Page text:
Japan says shell fired near Dutch camp in Iraq
Reviewed by Hitoshi URABE
"Japan says shell fired near Dutch camp in Iraq"
"Iraqi shot at Dutch security checkpoint"
The article reports a shell struck the Dutch military camp near Samawa where Japan's SDF is involved in reconstruction and humanitarian work. The related article above reports a somewhat similar incident by a Dutch media which, understandably, makes no reference to Japan.
It is perhaps little known to Dutch people that Japanese people have a somewhat special feeling toward the Netherlands. Special in the sense of familiarity and even affection.
It dates back to the days of Tokugawa shogunate, when, in 1633, shogun Iemitsu forbade traveling abroad and almost completely isolated Japan, and in 1639 reduced the contacts to the outside world to very limited trade relations with China and the Netherlands through the port of Nagasaki. In addition, all foreign books were banned except in the small area in Nagasaki, for the purpose of maintaining minimal number of translators needed. So for eager Japanese scholars, studying the Dutch language and then obtaining access to Dutch books was the only realistic means to learn affairs and events of the outside world. Indeed, it was the sustained work of those scholars which as a result enabled Japan to transform into a modern state through Meiji Restoration toward the end of 19th century.
The relationship between the two countries had decreased its significance, however, after the Restoration. Japan became busy coping with aggressive attitudes of imperialistic states at the time, lead by the UK and followed by other Europeans, with the US quickly catching up. During the while, Japan was turning itself into an imperialistic force seeking power over other parts of Asia, including those regions already controlled by other western powers.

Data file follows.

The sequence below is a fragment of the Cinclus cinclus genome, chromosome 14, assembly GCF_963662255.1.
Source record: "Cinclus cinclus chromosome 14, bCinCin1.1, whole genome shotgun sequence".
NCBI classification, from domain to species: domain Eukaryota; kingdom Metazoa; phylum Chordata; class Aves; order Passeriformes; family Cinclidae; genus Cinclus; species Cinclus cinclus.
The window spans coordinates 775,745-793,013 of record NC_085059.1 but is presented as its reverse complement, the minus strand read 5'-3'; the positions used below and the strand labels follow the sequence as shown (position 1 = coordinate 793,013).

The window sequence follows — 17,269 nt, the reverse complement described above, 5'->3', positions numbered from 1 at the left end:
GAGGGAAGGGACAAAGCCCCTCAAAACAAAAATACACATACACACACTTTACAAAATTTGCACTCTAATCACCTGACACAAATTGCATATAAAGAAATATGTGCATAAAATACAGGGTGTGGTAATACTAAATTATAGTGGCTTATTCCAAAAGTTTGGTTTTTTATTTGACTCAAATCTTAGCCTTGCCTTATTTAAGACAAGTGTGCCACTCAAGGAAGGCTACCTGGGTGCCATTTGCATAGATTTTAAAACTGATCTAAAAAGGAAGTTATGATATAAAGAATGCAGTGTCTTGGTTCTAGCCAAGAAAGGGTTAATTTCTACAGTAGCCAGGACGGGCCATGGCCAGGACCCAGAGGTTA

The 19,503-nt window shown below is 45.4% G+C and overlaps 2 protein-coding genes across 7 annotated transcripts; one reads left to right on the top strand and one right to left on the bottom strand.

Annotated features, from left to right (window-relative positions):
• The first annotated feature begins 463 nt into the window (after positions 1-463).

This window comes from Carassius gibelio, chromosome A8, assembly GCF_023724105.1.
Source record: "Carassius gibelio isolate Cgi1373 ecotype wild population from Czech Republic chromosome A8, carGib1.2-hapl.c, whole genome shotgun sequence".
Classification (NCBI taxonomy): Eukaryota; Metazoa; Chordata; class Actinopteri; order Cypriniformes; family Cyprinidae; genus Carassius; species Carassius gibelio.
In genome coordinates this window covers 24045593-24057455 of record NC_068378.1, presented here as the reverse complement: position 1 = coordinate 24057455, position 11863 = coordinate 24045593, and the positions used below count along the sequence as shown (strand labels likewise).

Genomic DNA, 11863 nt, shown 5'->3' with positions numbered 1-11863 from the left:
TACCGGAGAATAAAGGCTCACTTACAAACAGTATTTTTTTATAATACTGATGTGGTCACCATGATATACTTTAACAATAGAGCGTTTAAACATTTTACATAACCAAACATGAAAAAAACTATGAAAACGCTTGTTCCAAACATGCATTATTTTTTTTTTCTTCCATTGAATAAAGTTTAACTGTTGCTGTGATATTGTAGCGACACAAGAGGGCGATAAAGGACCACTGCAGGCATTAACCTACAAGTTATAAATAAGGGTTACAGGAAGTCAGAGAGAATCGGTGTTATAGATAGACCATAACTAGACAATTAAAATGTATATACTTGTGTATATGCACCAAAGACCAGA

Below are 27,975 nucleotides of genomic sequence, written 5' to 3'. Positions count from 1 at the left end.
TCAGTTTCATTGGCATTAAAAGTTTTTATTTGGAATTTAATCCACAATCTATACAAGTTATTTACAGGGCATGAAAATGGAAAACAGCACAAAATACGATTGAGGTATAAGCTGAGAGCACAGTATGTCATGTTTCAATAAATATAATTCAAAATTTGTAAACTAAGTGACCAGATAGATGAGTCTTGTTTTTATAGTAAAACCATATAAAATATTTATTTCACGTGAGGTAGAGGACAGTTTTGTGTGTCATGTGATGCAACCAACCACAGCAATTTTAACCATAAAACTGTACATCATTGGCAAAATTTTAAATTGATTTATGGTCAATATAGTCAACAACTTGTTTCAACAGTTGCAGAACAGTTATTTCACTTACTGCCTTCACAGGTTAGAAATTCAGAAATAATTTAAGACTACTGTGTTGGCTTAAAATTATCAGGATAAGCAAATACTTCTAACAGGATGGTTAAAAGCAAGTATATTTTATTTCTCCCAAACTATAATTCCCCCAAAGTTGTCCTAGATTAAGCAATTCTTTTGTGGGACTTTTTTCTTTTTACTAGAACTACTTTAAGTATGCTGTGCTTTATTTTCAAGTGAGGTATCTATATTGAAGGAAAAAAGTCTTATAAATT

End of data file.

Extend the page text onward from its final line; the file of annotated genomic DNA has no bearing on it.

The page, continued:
In 1942, Japan made inroads into Indonesia, at the time occupied by Dutch military forces. It took 8 days of fighting until the Dutch surrendered, and Japan governed the land until the end of WWII. Immediate after the cease-fire of WWII, on August 17, 1945, Indonesia declared independence which infuriated the UK and the Netherlands. The two countries sent their troops igniting a full-fledged war, which ended in 1949 by Indonesia acquiring independence.
There still are former soldiers in the Netherlands, similar as in the UK, who fought against Japanese forces at the time, and who still denounce Japan at every occasion. They, too, are victims of war and thus needs to be sympathized, but Japanese people now can only sense certain awkwardness in seeing such protest.
The Japanese SDF in Iraq have seemingly begun to be recognized as intended. A number of foreign, and major, media began to call the SDF "non-combat troops" and their task "non-combat mission" of construction and humanitarian work. In fact, their safety, in the military sense, is currently attended to by the Dutch troops stationed there. Japanese people know it well, thus the article introduced above. Perhaps Japanese people should be more thankful, and Dutch people more proud, of a de-facto collaborating effort to rebuild much needed infrastructure in Iraq.